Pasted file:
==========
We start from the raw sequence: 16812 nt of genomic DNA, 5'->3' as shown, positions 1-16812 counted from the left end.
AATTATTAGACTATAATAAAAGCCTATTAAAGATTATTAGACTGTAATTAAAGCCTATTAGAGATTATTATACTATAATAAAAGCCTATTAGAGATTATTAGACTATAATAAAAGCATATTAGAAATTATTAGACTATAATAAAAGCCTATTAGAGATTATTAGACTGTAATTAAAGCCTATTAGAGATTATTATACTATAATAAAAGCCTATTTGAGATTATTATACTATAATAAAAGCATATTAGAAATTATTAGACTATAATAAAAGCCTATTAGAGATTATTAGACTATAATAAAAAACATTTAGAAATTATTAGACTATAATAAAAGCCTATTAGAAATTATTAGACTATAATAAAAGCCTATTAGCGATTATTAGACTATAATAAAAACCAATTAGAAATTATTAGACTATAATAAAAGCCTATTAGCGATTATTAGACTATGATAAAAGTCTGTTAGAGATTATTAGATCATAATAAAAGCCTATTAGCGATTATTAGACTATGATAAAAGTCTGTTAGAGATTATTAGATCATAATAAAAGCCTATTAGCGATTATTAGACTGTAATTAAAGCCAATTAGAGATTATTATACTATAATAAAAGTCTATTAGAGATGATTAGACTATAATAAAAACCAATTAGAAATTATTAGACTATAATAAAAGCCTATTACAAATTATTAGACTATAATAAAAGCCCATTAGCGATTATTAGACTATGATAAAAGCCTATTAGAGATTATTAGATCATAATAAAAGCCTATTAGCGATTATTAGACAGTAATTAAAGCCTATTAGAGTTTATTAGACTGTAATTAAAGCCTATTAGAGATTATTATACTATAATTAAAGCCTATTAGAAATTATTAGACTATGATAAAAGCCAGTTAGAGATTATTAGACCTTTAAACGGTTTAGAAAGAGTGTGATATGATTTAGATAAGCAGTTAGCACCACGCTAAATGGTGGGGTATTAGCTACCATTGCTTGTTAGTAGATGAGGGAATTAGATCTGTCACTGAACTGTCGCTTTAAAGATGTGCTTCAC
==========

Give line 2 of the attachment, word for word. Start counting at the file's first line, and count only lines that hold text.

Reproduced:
AATTATTAGACTATAATAAAAGCCTATTAAAGATTATTAGACTGTAATTAAAGCCTATTAGAGATTATTATACTATAATAAAAGCCTATTAGAGATTATTAGACTATAATAAAAGCATATTAGAAATTATTAGACTATAATAAAAGCCTATTAGAGATTATTAGACTGTAATTAAAGCCTATTAGAGATTATTATACTATAATAAAAGCCTATTTGAGATTATTATACTATAATAAAAGCATATTAGAAATTATTAGACTATAATAAAAGCCTATTAGAGATTATTAGACTATAATAAAAAACATTTAGAAATTATTAGACTATAATAAAAGCCTATTAGAAATTATTAGACTATAATAAAAGCCTATTAGCGATTATTAGACTATAATAAAAACCAATTAGAAATTATTAGACTATAATAAAAGCCTATTAGCGATTATTAGACTATGATAAAAGTCTGTTAGAGATTATTAGATCATAATAAAAGCCTATTAGCGATTATTAGACTATGATAAAAGTCTGTTAGAGATTATTAGATCATAATAAAAGCCTATTAGCGATTATTAGACTGTAATTAAAGCCAATTAGAGATTATTATACTATAATAAAAGTCTATTAGAGATGATTAGACTATAATAAAAACCAATTAGAAATTATTAGACTATAATAAAAGCCTATTACAAATTATTAGACTATAATAAAAGCCCATTAGCGATTATTAGACTATGATAAAAGCCTATTAGAGATTATTAGATCATAATAAAAGCCTATTAGCGATTATTAGACAGTAATTAAAGCCTATTAGAGTTTATTAGACTGTAATTAAAGCCTATTAGAGATTATTATACTATAATTAAAGCCTATTAGAAATTATTAGACTATGATAAAAGCCAGTTAGAGATTATTAGACCTTTAAACGGTTTAGAAAGAGTGTGATATGATTTAGATAAGCAGTTAGCACCACGCTAAATGGTGGGGTATTAGCTACCATTGCTTGTTAGTAGATGAGGGAATTAGATCTGTCACTGAACTGTCGCTTTAAAGATGTGCTTCAC